Hints and Tips for Vim users - part 2
Hosted by Dave Morriss on 2015-03-12 is flagged as Explicit and is released under a CC-BY-SA license.
Tags: vim,gvim,editor,backup,undo,redo,crash recovery.
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Part of the series: Vim Hints
Various contributors lead us on a journey of discovery of the Vim (and vi) editors.
Vim is a highly configurable text editor built to enable efficient text editing. It is an improved version of the vi editor distributed with most UNIX systems.
Vim Ate my Homework
In this episode I want to look at how to keep your work secure with Vim. Next episode we will look at how to create and edit files.
Avoiding data loss with a backup
The best place to start is with the configuration file which we met last episode. As we saw, this is usually
$HOME/.vimrc. However, it can also be
$HOME/.vim/vimrc, which is actually recommended since it keeps all Vim files in the same place. I use the former, since that's the way I have always done it.
Let's add some options to this file. Configuration options consist of command mode commands. Actually, to be precise about it, any Vim Script expression may be written there.
First it's a good idea to ensure that Vim runs with all of its standard features enabled. The option for this is called
compatible (meaning compatible with Vi), which we need to turn off. This is done with the option:
Next, it's highly advisable to make Vim generate a backup file whenever it opens a file for editing. The backup file has the same name as the original file with a tilde appended. The configuration command is:
The backup file is a copy of the file which existed before editing started.
By default the backup file is saved in the same directory as the file being edited. If this is a problem (and to me this is not), then it is possible to tell Vim to save backups in a fixed place. This is done with the command
set backupdir= followed by a list of directories. For example:
If you were to add this to your configuration file, Vim would save backups in a top-level directory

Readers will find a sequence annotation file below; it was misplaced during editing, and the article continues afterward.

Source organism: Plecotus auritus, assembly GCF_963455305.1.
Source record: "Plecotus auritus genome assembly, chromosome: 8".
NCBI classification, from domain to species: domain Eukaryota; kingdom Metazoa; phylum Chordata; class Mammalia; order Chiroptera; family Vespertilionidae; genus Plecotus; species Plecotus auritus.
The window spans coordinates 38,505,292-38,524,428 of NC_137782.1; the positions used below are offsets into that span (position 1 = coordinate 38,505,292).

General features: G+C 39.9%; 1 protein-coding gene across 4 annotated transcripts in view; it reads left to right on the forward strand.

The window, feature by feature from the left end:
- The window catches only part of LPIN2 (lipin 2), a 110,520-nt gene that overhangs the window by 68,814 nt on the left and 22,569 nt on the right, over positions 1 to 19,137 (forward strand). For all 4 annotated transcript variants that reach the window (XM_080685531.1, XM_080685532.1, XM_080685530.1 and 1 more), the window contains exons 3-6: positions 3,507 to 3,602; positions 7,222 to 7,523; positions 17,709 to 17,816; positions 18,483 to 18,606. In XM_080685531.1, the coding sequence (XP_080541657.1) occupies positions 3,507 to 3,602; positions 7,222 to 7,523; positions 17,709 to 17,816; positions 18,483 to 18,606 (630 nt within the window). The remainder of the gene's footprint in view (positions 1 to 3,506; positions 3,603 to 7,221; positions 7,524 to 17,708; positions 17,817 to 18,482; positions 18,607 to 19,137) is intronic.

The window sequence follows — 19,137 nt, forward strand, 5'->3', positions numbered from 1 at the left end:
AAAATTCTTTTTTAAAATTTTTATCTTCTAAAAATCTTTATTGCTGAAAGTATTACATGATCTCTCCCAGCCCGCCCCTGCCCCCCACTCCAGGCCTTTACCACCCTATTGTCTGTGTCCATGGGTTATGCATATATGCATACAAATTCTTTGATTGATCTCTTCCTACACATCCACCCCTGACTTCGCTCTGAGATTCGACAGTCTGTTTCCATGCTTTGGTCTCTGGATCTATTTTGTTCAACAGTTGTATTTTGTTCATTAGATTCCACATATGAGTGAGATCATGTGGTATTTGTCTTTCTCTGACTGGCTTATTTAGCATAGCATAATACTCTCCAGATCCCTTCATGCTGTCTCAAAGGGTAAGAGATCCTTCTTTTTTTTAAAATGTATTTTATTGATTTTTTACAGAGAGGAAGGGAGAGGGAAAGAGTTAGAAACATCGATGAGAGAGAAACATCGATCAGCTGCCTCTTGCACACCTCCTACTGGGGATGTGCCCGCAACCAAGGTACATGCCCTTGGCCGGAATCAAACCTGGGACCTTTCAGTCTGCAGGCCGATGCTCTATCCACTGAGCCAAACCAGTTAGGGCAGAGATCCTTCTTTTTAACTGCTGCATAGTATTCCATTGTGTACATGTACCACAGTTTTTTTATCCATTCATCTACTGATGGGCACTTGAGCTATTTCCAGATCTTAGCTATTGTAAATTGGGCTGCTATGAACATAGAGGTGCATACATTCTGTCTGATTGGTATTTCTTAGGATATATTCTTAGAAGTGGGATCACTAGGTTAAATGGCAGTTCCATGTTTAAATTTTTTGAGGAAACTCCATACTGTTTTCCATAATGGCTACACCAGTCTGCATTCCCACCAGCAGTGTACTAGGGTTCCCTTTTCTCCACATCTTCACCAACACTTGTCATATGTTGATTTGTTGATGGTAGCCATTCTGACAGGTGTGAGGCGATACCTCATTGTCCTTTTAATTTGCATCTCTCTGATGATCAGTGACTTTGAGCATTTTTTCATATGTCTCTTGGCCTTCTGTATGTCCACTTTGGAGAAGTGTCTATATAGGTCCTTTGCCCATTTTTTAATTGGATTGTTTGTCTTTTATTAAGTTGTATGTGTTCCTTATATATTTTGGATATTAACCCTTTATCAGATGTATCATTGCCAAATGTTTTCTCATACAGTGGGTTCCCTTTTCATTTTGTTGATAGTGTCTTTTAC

~/.backup (which must already exist), then if this fails it will save in the current directory, falling back to
/tmp if all else fails. Whether you do this is up to you. I would suggest you do not, at least not until you are more experienced with Vim.
Undoing and redoing changes
Vim can undo changes you make to a file. This is useful if a change was the wrong change or in the wrong place. It can also redo the undone change.
The u command in normal mode undoes the last change. The redo function is invoked by pressing the Ctrl key while pressing r. This key sequence is normally represented as CTRL-R.
Vim keeps a record of the changes, so successive u commands undo successive changes back in time. Conversely, CTRL-R redoes the undone changes forward in time.
Normally the change history is lost when Vim exits, but two configuration options can be used to save it. The undofile option ensures change history is written to a file and undodir shows the (pre-existing) directory which is to hold these files.
It can be a little surprising if you press u in a file you have just opened in Vim to find that it undoes something you changed last time you edited it! However, on the whole I think this is a great feature.
The Swap File
By default Vim uses a recovery mechanism where it generates a swap file. Under Unix and Linux this file has a name built from the name of the file being edited with a dot prepended (making it a hidden file) and with the extension ".swp". So, if you were editing the file
testfile the swap file would be a file called
.testfile.swp in the same directory.
It is possible to make Vim write the swap file elsewhere, such as on another partition. You can also turn this recovery capability off. It is probably advisable to use the default settings while you are learning Vim.
The swap file is updated after typing 200 characters or when you have not typed anything for four seconds. The swap file is deleted as soon as Vim stops editing the file.
Case 1: there are changes in the swap file
If something bad happens during an editing session, such as the loss of power, the swap file will remain after the event. If you know that you need to recover your edit session then you can simply type the following in the directory where the file you were editing exists: